In addition to classification and adaptive behavior prediction, we have developed a steady state model of the metabolic pathways. We estimated flux parameters for every participant of the study and derived a probability density function for each parameter for the neurotypical participants and, separately, for participants with an ASD diagnosis. Comparison of the parameter distributions between neurotypical study participants and those on the autism spectrum revealed significant differences for four model parameters [6]. Sensitivity analysis identified the parameter describing the rate of glutamylcysteine synthesis, the rate-limiting step in glutathione production, to be particularly important in determining steady-state metabolite concentrations.

These computational studies enhance the analysis obtained from traditional population-level statistics and suggest that folate-dependent one carbon metabolism and transsulfuration may play an integral role in ASD pathophysiology. Although these results need to be replicated in independent studies, these analyses suggest combinations of metabolites in these pathways as potential biomarkers for ASD.

Registration is required to attend virtually. Please register.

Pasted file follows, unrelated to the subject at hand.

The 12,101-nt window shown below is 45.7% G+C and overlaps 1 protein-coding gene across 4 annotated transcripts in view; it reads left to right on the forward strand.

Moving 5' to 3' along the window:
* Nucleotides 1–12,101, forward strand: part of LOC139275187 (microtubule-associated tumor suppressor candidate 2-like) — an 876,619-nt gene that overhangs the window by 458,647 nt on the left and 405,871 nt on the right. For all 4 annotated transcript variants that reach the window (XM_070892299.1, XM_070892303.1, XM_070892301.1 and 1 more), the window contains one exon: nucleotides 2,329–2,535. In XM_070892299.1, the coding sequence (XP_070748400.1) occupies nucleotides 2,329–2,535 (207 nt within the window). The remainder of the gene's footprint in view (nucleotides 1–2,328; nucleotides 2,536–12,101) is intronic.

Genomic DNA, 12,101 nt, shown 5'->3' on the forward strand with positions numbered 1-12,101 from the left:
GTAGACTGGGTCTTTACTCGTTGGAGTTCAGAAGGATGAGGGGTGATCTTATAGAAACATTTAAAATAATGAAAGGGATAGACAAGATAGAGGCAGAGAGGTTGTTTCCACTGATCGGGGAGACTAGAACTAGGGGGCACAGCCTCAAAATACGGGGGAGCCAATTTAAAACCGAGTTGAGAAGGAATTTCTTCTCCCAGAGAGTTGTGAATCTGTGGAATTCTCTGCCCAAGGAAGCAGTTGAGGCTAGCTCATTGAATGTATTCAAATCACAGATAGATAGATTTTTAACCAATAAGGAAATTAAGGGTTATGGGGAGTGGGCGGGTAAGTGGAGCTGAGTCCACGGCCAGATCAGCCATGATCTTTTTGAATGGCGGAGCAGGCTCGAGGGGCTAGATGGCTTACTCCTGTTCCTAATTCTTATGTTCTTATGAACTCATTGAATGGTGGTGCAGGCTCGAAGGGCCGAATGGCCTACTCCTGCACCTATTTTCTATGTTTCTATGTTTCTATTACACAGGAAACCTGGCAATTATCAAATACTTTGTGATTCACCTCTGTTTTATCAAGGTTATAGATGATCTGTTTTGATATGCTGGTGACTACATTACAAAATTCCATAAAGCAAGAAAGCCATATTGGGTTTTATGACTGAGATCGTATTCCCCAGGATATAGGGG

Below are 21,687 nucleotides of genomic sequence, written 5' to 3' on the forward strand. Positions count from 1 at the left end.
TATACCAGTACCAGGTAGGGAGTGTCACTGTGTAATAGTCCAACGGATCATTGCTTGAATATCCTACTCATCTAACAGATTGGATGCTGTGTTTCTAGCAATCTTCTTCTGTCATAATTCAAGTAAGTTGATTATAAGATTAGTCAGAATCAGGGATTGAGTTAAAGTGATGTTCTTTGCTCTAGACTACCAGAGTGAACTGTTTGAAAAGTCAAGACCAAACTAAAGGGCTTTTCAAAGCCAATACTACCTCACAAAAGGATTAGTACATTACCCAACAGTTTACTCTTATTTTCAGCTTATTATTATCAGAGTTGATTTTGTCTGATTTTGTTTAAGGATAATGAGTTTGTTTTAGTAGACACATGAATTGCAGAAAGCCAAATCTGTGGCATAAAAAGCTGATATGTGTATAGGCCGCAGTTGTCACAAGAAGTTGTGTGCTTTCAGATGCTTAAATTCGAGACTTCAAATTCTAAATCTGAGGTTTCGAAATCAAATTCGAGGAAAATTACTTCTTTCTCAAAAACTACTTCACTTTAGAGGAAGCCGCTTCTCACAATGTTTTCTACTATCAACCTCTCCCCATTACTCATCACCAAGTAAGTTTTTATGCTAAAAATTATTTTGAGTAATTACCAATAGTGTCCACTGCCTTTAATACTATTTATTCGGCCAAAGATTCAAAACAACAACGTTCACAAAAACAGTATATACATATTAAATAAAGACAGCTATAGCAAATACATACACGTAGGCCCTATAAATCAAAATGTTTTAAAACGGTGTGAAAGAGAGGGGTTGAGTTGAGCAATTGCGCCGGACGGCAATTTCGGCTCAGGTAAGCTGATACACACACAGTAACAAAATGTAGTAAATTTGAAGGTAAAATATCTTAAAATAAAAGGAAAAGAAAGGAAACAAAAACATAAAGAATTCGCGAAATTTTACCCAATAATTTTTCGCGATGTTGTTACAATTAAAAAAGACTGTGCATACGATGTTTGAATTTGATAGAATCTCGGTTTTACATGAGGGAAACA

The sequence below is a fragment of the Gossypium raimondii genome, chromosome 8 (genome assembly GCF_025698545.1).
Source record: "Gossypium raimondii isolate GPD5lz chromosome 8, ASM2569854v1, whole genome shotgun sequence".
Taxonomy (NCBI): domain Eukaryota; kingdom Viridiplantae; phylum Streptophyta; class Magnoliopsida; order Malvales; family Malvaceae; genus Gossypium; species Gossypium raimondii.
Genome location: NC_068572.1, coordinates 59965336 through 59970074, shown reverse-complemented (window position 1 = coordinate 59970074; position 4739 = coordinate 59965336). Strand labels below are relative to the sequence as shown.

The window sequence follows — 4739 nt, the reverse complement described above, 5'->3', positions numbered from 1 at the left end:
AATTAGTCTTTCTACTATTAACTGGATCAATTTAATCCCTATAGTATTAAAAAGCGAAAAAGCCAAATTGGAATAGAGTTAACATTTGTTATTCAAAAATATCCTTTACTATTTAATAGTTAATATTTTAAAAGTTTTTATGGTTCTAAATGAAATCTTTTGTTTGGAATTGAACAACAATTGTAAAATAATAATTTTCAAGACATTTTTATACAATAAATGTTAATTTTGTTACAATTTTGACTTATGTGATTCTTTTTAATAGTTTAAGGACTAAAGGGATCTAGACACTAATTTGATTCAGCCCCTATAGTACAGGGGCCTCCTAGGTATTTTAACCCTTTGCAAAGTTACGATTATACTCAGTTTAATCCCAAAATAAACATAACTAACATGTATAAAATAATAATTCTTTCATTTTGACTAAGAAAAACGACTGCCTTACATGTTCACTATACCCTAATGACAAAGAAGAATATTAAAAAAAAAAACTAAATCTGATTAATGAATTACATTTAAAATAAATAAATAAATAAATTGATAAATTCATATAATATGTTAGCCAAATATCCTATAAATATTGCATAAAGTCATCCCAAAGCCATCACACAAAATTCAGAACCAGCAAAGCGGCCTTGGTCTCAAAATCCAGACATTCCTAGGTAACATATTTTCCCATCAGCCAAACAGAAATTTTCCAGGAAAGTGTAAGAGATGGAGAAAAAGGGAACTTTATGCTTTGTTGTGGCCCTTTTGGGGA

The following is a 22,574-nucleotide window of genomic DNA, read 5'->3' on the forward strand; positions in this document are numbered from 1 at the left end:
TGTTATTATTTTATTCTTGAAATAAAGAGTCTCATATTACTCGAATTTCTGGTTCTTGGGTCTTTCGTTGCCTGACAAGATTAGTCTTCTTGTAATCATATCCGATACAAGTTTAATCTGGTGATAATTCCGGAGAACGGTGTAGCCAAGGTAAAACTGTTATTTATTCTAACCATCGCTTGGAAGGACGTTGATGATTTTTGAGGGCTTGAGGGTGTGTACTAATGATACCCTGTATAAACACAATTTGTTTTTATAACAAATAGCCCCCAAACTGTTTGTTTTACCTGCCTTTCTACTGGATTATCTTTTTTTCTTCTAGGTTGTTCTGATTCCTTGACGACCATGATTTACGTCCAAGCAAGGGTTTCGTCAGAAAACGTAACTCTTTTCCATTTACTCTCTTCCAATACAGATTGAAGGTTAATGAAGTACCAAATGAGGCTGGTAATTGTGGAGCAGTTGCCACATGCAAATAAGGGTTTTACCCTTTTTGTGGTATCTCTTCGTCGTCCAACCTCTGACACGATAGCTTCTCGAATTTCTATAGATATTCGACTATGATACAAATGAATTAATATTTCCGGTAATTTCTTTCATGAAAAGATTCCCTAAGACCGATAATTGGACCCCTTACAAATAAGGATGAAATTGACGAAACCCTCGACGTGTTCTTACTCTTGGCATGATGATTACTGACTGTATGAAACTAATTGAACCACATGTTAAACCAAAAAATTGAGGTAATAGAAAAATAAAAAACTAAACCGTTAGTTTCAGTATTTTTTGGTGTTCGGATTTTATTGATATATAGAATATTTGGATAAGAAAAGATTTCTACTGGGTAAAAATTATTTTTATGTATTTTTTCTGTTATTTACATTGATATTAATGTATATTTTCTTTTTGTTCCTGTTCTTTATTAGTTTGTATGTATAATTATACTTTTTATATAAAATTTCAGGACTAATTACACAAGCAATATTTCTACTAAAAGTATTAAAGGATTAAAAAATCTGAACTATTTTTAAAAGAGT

Event Type



McKelvey School of Engineering


Science & Technology, Medicine & Health

Biomedical Engineering


Event Contact

Mimi Hilburg

Speaker Information

Juergen Hahn is a professor of Biomedical Engineering and of Chemical & Biological Engineering at the Rensselaer Polytechnic Institute where he serves as the department head of the former. He received his Diploma degree in engineering from RWTH Aachen, Germany, in 1997, and his MS and Ph.D. degrees in chemical engineering from the University of Texas, Austin, in 1998 and 2002, respectively. He was a post-doctoral researcher at the Chair for Process Systems Engineering at RWTH Aachen, Germany, before joining the Department of Chemical Engineering at Texas A&M University, College Station, in 2003 and moving to the Rensselaer Polytechnic Institute in 2012. His research interests include systems biology with a focus on applications of data science to autism spectrum disorder with over 150 peer-reviewed publications in print. Dr. Hahn is a recipient of a Fulbright scholarship (1995/96), received the Best Referee Award for 2004 from the Journal of Process Control, the CPC 7 Outstanding Contributed Paper Award in 2006, was named Outstanding Reviewer by the journal Automatica in 2005, 2006, 2007, and 2010 CAST Outstanding Young Researcher, and has been elected as an AIMBE Fellow in 2013, an AIChE Fellow in 2020, and a BMES Fellow in 2022. He served on the IEEE CSS Board of Governors in 2016 and has been a CACHE Trustee since 2014, and is the chair-elect of the BME Council of Chairs for 2024. He is currently serving as deputy editor-in-chief for the Journal of Process Control, as associate editor for the journals Control Engineering Practice and the Journal of Personalized Medicine, and on the editorial board for the Journal of Advanced Manufacturing and Processing.